For IEEE Spectrum’s special issue this past June, my colleague Ariel Bleicher visited Tad Starner’s lab at Georgia Tech and tried out an intriguing kind of wearable technology: a computerized glove equipped with five vibration motors, one perched atop each finger. Wearing the glove for a couple of hours while attending to other tasks, she acquired sufficient “muscle memory” to play 61 notes of Beethoven’s “Ode to Joy” with hardly any effort.
Of course, learning to play a more complicated piano melody would take more than just a couple of hours wearing such a glove. But her success immediately got me thinking about a problem I’d been grappling with: how to get my kids to learn to touch-type.
Even my youngest, an 11-year-old boy, is pretty quick on the keyboard. But his hands move all over the place, and he rarely uses his pinkies. As I’m an accomplished touch typist, this irritates me, and I am forever hounding him to go back to what my eighth-grade typing teacher used to call the “home position” and use his eight fingers and two thumbs properly. Of course, my son just ignores my urgings.
Introducing a bit of technology, I thought, might be just the ticket to ensure cooperation. So while my wife was sewing eight diminutive vibration motors into the fingers of a pair of cycling gloves, I set about working on the hardware and software for a haptic typing tutor.
The first challenge was how to drive the 14-millimeter-diameter vibration motors I had purchased on eBay (US $13.85 for a set of 10, including shipping). I briefly considered using MOSFET transistors to drive the motors, but I decided to follow Starner’s example instead based on the “if it ain’t broke, don’t fix it” principle: He used Darlington transistor arrays for this purpose. So I used two ULN2003s, one for the four motors on each hand. These chips handle the job without fuss: Each 14-pin IC contains seven Darlington transistor pairs along with diodes to protect against voltage spikes when you switch off inductive loads such as motors. It was a simple matter to wire the inputs to these arrays to an Arduino Nano plugged into a prototyping board and connect the outputs to each glove with short lengths of Cat 5 cable.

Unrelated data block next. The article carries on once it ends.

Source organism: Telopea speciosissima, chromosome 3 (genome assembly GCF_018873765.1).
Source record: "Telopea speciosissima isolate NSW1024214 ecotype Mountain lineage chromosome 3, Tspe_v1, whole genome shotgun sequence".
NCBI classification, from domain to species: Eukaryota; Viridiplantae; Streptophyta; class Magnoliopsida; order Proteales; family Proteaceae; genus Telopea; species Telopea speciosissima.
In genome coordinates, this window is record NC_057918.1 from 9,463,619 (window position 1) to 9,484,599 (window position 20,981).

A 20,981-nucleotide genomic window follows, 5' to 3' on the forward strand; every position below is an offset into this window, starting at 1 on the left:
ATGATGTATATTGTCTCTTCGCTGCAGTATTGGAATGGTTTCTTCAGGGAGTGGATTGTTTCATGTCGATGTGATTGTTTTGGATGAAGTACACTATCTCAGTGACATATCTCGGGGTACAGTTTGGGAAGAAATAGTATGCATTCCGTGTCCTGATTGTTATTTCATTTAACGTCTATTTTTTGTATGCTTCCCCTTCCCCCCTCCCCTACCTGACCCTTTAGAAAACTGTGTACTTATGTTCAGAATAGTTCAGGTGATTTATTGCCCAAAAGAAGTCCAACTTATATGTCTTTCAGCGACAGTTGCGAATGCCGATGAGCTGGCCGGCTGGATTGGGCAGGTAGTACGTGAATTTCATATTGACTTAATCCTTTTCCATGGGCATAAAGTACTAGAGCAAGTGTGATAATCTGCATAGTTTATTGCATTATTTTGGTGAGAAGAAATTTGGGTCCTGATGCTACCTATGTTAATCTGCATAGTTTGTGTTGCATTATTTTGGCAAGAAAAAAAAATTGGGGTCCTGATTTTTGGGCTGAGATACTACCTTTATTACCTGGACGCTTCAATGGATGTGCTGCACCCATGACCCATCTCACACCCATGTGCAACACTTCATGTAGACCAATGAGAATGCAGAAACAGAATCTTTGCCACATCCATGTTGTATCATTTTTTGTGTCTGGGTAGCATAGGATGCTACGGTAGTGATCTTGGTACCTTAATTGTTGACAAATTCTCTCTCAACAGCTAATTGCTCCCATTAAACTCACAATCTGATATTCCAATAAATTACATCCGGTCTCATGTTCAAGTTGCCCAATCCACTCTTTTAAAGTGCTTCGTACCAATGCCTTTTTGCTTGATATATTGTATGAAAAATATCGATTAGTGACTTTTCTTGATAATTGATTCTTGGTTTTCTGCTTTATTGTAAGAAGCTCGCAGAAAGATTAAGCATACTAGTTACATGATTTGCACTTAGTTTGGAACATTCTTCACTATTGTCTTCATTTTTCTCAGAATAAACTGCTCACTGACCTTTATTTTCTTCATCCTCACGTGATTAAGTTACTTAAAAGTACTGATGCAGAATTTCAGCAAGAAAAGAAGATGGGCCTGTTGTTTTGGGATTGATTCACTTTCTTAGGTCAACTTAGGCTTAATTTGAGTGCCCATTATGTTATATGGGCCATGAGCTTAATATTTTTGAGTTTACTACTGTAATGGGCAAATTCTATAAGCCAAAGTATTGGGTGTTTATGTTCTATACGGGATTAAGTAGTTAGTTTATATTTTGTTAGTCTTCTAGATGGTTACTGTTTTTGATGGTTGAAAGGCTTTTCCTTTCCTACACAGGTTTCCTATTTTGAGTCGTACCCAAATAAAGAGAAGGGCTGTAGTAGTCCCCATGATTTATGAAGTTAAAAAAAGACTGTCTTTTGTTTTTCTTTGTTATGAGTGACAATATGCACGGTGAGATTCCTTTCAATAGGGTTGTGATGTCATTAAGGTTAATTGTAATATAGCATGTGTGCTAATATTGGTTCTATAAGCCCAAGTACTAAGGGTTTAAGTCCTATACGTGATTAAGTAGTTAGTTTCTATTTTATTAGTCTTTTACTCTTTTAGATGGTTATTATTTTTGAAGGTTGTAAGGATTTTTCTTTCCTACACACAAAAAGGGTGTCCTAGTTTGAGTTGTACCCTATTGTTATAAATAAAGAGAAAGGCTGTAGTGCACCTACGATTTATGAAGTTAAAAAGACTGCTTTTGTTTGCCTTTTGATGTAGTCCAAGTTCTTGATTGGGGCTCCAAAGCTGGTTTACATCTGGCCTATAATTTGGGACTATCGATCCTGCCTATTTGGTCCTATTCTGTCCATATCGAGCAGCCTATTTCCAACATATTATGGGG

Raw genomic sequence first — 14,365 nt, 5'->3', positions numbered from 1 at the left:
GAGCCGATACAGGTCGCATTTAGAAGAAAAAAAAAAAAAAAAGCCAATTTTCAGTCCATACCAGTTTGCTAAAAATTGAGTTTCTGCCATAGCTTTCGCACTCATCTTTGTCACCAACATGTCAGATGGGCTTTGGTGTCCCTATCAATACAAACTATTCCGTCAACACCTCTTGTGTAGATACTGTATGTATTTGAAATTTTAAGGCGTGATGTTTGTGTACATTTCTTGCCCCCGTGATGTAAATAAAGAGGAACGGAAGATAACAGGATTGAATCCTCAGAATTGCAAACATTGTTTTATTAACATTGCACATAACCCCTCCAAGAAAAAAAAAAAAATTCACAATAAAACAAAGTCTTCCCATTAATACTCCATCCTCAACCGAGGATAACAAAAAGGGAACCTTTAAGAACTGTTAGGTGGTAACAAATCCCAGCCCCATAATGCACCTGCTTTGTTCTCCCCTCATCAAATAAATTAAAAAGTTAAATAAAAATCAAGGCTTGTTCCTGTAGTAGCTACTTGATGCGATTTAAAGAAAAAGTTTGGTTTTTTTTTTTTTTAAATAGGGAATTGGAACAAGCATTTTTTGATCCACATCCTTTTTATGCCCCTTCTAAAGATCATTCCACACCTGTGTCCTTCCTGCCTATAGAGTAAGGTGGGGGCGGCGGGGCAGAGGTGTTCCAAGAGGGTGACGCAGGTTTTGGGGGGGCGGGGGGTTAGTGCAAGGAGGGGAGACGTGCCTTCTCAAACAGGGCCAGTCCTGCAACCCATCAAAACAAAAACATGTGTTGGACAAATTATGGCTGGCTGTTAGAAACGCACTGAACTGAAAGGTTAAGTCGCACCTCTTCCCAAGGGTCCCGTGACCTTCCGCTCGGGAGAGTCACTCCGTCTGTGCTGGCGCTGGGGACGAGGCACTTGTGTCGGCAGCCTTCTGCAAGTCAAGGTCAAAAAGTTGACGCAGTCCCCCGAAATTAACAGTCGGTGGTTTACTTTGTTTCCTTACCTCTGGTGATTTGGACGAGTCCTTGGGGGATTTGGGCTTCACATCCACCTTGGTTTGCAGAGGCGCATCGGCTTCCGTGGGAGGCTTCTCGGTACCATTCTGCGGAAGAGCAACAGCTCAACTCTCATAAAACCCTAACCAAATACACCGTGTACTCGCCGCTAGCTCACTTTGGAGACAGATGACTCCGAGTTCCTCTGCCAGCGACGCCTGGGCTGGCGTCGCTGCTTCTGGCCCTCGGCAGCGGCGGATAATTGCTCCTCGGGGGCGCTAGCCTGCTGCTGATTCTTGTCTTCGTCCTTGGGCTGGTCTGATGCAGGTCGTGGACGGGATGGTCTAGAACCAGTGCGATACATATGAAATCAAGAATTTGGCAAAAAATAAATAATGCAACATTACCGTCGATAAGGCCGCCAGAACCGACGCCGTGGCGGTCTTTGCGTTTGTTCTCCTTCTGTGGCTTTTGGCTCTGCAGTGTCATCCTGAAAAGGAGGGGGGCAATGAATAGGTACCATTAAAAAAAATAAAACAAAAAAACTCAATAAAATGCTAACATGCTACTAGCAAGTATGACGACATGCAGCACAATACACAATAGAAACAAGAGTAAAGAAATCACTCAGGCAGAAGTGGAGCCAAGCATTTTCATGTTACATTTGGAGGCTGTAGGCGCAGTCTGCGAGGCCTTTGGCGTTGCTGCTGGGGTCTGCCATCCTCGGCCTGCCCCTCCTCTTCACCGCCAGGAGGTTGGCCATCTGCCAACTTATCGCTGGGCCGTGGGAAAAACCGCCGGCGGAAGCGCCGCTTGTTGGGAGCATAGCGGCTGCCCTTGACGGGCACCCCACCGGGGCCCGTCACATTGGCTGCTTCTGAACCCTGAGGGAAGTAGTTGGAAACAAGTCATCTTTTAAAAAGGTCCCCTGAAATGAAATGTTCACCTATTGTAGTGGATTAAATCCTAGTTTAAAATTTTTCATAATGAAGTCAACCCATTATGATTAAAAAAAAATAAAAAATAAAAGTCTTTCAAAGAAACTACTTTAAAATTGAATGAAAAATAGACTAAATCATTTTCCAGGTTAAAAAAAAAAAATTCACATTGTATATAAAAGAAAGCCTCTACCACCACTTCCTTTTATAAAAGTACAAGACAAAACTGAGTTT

Admittedly, the result wasn’t nearly as slick as Starner’s fully wearable setup. But my kids would be seated at the computer anyway, so a short leash running from each glove to the prototyping board holding the Nano isn’t a practical impediment.
I programmed the Arduino to activate a given motor for a quarter of a second corresponding to each character I sent to the microcontroller’s serial port—a “1” would vibrate the motor pressing on the left pinkie, a “2” for the left ring finger, a “3” for the left middle finger, and so forth. That was dead simple. The tougher job was to write a program that would run on a laptop computer so that my kids would associate the stimulation of their fingers with the correct sequence of keystrokes you make when touch-typing a word.
For that, I used Tkinter, which provides an easy way to create a graphical user interface with Python, my favorite computer language at the moment. It’s not as pleasant for composing a GUI as using Visual Studio, but it proved simple enough and perfectly adequate for the task at hand.
The program I cobbled together presents the user with a word, chosen at random from a list of the 100 most common English words. It then says the word out loud (in my ever-patient wife’s mellifluous voice) and shows the word spelled out on the screen in blaring 64-point red type, one letter at a time. As it does so, it sends the appropriate character to the Arduino so that the corresponding finger is vibrated. There’s a slider for the user to vary the rate at which the program spews out letters. And the person can see what he or she is typing (again in 64 point), which gives instant feedback. A button allows you to advance to another word. Python and Tkinter made all this easy enough to program with less than 200 lines of code.
Far more difficult was convincing my son to practice with the new gizmo. He would do it for a while, and he reported that spending a few minutes getting his fingers vibrated indeed helped him to get the sequence of keystrokes right. But he was more inclined to play with the slider, trying to challenge himself to keep up with rapid-fire bursts of letters. Clearly, I had missed a critical concept in modern pedagogy: gamification.
I’ve not yet figured out the particulars, but somehow I’ll have to add motivational timers, badges, health points, and bright, flashing “game over” blinkers if I want my 11-year-old to benefit from my high-tech typing tutor. Or there’s always the ethically dubious B.F. Skinner haptic typing tutor, I suppose. But I’m not sure an Arduino can put out 1,200 volts.
This article originally appeared in print as “Muscle-Memory Programmer.”